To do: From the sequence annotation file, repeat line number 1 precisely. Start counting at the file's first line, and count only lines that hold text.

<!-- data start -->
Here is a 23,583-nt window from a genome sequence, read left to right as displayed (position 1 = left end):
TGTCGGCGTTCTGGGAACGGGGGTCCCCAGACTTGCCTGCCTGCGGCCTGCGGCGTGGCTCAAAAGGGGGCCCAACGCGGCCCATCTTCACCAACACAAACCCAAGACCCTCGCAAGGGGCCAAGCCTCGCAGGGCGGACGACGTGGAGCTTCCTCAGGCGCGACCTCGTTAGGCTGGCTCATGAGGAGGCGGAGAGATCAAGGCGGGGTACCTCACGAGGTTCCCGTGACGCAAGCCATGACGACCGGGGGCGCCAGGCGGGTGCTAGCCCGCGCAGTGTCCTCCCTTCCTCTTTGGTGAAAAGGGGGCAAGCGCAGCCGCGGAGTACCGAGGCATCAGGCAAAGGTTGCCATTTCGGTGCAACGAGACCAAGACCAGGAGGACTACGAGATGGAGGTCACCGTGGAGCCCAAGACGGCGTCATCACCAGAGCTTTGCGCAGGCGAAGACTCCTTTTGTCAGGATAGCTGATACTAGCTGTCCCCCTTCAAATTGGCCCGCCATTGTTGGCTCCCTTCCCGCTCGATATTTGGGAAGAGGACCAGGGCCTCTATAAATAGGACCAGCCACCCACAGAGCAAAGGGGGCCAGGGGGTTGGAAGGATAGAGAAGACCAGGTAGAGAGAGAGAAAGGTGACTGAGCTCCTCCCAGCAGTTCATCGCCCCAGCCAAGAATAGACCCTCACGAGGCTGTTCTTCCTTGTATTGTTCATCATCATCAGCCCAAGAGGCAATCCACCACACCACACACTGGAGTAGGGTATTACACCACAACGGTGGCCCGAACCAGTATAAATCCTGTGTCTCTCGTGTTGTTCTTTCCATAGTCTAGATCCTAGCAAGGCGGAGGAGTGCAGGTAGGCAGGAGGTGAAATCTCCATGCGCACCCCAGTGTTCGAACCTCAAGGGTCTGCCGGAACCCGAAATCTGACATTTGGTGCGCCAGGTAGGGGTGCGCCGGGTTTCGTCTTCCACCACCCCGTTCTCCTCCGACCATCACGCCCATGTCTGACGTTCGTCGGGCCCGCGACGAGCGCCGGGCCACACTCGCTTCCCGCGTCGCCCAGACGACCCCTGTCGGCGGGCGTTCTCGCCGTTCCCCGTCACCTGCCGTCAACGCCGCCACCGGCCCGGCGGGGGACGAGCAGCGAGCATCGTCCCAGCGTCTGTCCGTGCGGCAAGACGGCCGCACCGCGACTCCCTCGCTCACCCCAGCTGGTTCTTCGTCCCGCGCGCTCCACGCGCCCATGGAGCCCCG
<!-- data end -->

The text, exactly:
Here is a 23,583-nt window from a genome sequence, read left to right as displayed (position 1 = left end):